GOSD Day Outing: Dripping Springs Trail
Throughout the year GOSD hosts a number of events and activities that are designed to explore this wonderful place we call home. This month, we’re going a bit to our north to explore an area that many have passed by, but not many have explored. This will be one of our more strenuous hikes, so please be ready for a challenge. We hope to see you out there and bring a friend!
Hike Leader: Steve Hedge
Meeting Time:8:30 AM
Distance:8-10 miles (out-and-back)
Hiking Time:8 hours
Elevation Gain/Loss:Up to 3,100’/3,100’ depending on milage
Trail Use:Dogs allowed
Directions: From I-15 exit at Temecula Parkway (CA-79), drive 10 miles east on CA 79 to Dripping Springs Campground, on the right (south) side of the road. If the campground is closed, you can park outside and walk 0.4 mile past the campsites to reach the inner trailhead, where you sign in at a register before entering Agua Tibia Wilderness. The trial mileage given here is keyed to the inner trailhead.
Description: From the register at the inner trailhead, the trail immediately fords the usually dry Arroyo Seco Creek, and then begins a switchback ascent through sage scrub and chaparral vegetation liberally sprinkled with annual wildflowers in early spring. After only 0.1 mile, there’s a trail junction. Stay right, up the Dripping Springs Trail that is sure to give you a good cardiovascular workout.
After 1 mile, the trail gains the top of a nearly flat ridge and then continues south toward a series of 10 ascending switchbacks that cross an old firebreak (stay on the zigzagging trial and don’t make shortcuts). Vail Lake and Southern California’s highest mountains, Old Baldy (also known as Mount San Antonio), San Gorgonio, and San Jacinto-come into view. On a clear winter day, the snow-covered summits standing bold against the blue sky are a memorable sight.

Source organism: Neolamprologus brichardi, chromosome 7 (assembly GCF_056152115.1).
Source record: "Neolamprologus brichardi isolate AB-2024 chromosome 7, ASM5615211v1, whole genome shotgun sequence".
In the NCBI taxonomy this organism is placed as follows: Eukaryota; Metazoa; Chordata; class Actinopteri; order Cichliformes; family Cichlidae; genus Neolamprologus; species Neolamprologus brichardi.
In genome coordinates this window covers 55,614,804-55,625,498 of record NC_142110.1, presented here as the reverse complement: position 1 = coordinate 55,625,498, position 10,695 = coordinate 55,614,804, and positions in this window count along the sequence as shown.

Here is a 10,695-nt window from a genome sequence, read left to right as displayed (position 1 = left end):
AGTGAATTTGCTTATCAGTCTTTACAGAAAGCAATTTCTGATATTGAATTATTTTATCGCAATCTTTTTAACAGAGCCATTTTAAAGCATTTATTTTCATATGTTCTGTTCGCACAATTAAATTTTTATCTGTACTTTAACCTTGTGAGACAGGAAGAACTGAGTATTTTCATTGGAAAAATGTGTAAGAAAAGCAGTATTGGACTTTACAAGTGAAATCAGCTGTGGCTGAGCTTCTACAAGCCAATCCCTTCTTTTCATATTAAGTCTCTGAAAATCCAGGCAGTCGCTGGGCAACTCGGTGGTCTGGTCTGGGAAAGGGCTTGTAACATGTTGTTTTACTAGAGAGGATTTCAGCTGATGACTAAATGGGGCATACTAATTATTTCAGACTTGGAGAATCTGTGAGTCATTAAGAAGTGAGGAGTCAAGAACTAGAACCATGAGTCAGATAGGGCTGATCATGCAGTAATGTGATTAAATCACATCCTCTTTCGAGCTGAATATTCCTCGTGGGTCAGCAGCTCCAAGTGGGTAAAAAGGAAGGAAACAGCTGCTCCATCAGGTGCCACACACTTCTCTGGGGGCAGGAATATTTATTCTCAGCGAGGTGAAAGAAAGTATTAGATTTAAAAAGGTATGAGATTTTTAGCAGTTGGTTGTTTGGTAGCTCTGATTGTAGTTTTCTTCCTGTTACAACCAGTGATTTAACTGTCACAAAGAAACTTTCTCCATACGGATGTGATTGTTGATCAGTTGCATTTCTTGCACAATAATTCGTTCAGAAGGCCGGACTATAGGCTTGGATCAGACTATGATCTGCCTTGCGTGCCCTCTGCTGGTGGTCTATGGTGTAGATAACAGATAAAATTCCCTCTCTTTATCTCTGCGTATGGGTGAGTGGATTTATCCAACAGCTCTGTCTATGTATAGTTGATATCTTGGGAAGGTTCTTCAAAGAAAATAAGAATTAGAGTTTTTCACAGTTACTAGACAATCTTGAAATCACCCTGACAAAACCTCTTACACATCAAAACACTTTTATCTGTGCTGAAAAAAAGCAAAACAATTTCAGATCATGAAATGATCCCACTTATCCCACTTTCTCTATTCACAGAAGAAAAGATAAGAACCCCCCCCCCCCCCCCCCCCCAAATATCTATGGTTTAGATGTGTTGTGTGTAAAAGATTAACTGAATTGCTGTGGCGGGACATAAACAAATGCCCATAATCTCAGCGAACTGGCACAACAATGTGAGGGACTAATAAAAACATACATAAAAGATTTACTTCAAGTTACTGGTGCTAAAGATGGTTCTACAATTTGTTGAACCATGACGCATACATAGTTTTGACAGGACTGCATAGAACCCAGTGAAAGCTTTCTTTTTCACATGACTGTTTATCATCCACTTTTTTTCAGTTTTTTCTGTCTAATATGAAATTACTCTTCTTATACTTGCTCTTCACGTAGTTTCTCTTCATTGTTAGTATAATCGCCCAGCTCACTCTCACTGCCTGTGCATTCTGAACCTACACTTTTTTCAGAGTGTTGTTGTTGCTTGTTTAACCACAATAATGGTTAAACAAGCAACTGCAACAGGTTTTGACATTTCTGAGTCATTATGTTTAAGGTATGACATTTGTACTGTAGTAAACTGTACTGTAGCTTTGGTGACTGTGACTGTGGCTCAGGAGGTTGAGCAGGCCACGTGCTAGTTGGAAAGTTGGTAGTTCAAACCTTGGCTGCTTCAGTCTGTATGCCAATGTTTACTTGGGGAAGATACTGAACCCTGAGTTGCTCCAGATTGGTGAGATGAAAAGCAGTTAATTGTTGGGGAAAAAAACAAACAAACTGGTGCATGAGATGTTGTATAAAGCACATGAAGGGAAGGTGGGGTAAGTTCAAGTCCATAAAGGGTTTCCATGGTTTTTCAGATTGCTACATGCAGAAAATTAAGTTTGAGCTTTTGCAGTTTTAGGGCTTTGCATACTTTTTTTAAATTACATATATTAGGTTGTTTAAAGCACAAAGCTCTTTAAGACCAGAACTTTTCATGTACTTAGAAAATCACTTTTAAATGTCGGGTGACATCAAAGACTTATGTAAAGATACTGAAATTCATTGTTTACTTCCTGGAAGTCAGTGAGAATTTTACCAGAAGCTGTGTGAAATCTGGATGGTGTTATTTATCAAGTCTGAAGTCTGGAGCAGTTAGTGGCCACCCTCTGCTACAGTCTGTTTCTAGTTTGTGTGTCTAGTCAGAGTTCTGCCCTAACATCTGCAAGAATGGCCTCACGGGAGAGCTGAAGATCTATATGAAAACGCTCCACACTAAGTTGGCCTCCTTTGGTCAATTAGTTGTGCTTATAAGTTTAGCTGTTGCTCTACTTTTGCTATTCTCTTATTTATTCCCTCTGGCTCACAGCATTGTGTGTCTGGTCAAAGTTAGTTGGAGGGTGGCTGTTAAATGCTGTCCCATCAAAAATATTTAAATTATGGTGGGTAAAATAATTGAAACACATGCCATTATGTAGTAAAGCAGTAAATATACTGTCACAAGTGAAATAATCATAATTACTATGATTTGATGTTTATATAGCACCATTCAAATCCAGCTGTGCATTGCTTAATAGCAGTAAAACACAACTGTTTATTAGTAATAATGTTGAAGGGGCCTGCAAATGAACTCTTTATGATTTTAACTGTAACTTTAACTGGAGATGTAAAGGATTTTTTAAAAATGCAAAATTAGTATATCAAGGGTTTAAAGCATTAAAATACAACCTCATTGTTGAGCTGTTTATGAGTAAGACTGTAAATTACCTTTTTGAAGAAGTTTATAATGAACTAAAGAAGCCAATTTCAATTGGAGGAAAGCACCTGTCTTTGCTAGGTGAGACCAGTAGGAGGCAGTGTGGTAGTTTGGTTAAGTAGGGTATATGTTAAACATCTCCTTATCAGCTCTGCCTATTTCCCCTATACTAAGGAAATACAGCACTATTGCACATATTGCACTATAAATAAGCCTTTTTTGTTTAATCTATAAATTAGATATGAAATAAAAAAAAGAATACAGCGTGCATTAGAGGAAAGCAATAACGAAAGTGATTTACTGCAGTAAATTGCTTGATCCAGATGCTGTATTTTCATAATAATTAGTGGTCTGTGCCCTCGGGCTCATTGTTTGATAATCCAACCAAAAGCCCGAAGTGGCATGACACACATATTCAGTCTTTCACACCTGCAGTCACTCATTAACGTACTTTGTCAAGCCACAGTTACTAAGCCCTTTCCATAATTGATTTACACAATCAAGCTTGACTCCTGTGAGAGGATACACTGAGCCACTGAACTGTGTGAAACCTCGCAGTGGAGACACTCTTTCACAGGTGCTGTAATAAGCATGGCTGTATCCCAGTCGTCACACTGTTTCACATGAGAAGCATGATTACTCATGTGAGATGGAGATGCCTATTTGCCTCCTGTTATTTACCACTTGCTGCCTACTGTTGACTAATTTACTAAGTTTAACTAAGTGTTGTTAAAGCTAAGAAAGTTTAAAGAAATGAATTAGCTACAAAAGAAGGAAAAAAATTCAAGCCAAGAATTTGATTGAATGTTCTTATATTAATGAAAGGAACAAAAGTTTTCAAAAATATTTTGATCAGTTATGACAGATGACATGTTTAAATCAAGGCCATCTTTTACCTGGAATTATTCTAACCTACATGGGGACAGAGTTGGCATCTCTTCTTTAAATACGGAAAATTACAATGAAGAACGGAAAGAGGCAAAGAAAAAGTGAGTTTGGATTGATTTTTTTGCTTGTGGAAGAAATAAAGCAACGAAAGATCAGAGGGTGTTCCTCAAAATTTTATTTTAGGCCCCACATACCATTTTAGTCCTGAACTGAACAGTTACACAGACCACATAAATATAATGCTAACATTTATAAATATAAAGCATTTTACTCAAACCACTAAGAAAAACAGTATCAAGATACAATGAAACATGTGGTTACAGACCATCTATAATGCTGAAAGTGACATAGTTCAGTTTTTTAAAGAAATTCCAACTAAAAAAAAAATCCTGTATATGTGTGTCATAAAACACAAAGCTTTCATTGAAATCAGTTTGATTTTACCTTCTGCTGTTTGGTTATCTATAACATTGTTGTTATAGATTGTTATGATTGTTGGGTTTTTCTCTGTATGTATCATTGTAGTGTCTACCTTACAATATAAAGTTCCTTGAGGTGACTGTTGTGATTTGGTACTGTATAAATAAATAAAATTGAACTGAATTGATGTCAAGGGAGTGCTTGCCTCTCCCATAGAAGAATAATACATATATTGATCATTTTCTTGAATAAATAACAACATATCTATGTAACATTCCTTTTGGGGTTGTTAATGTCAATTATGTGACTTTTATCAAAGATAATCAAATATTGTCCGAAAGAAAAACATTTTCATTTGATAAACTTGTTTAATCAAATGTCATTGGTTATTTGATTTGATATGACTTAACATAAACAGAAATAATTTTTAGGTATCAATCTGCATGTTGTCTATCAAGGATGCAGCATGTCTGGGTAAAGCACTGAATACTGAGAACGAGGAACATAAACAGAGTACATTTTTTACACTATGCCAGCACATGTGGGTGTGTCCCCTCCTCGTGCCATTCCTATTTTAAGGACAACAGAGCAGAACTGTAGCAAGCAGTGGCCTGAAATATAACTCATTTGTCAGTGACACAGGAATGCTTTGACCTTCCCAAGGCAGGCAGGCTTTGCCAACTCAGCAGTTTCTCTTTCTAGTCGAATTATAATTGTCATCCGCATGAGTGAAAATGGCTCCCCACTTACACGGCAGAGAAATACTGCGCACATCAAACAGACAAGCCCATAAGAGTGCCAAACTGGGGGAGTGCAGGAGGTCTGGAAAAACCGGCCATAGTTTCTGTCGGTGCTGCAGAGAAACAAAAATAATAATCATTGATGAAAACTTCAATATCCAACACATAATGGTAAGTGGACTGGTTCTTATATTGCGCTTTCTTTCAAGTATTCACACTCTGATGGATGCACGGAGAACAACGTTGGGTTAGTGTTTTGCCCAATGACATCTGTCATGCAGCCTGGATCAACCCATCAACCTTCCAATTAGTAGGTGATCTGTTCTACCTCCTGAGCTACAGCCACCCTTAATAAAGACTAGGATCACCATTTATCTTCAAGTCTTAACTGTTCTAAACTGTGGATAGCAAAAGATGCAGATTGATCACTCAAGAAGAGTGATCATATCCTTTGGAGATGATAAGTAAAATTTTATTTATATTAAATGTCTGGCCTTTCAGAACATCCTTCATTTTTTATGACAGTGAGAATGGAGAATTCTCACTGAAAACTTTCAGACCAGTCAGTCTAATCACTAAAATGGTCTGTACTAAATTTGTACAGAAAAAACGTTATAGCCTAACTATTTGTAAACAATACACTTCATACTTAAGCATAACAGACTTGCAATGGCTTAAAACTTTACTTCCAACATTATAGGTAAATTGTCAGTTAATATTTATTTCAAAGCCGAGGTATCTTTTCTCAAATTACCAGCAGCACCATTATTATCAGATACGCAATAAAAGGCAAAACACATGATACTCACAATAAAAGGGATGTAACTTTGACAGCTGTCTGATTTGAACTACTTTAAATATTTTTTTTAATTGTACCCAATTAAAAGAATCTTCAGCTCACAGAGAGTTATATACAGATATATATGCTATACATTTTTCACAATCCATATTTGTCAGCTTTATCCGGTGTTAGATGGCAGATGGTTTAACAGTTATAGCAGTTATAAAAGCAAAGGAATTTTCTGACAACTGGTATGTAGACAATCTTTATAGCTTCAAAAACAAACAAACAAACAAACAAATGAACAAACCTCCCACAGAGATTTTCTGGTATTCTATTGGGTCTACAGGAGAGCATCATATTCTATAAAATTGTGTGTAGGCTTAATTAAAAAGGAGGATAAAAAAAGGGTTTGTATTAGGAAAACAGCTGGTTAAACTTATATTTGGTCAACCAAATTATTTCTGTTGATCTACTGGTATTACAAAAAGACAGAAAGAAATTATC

At about 3.5 miles (3,100’), the trail crosses the head of a small creek, where the chamise and ceanothus-dominated cover begins to yield to Manzanita and ribbonwood (red shanks) shrubs. The smooth, bronzed limbs and branches of the Manzanita support dark green, leathery leaves that turn edge-on to the sun on hot days, thus conserving moisture. Ribbonwood has a perpetually peeling reddish bark and leathery, fragrant, light-green foliage. Starting in February, the Manzanita shows off myriad tiny white or pinkish blossoms shaped like hanging lanterns. Later in the year, red berries (Manzanita is Spanish for “little apple”) appear. When ripe, these edible berries taste a lot like pippin apple.
At 4 miles, you’ll encounter the remains of climax chaparral forest dominated by Manzanita and ribbonwood. If left unburned, ribbonwoood and bigberry Manzanita can attain treelike proportions, obtaining heights greater than 25 feet and an age of 100 years or more. Few specimens of this old-growth forest remain following the 1989 Vail Fire, which incinerated nearly the entire stand and left only a few old-growth plans intact.
At about 4.5 miles, the trail descends a little and crosses an area of poor soil. A view opens up to the southeast and south. The white dome of the Hale Telescope at Palomar Observatory gleams on a ridge about 9 miles southeast. You can now see the pine and oak-fringed summit ridge of Agua Tibia Mountain ahead.
Soon you follow sharp switchbacks again, with the scenery changing from low chaparral to scattered oak and pine trees. At the trial’s end, 6.8 miles, you join the Palmar-Magee Trial, and abandoned fire road along the Agua Tibia crest that is sporadically maintained today as a foot trail. Note that this section can become overgrown after a single wet season, and dense chaparral may prevent travel if there hasn’t been recent maintenance. Flat sites for trail camping can be found nearby. If you’re taking this route as a day hike, this will be your turnaround point.
Don’t forget to bring water and a snack. As always, we recommend bringing the 10 essentials.
We hope to see you there!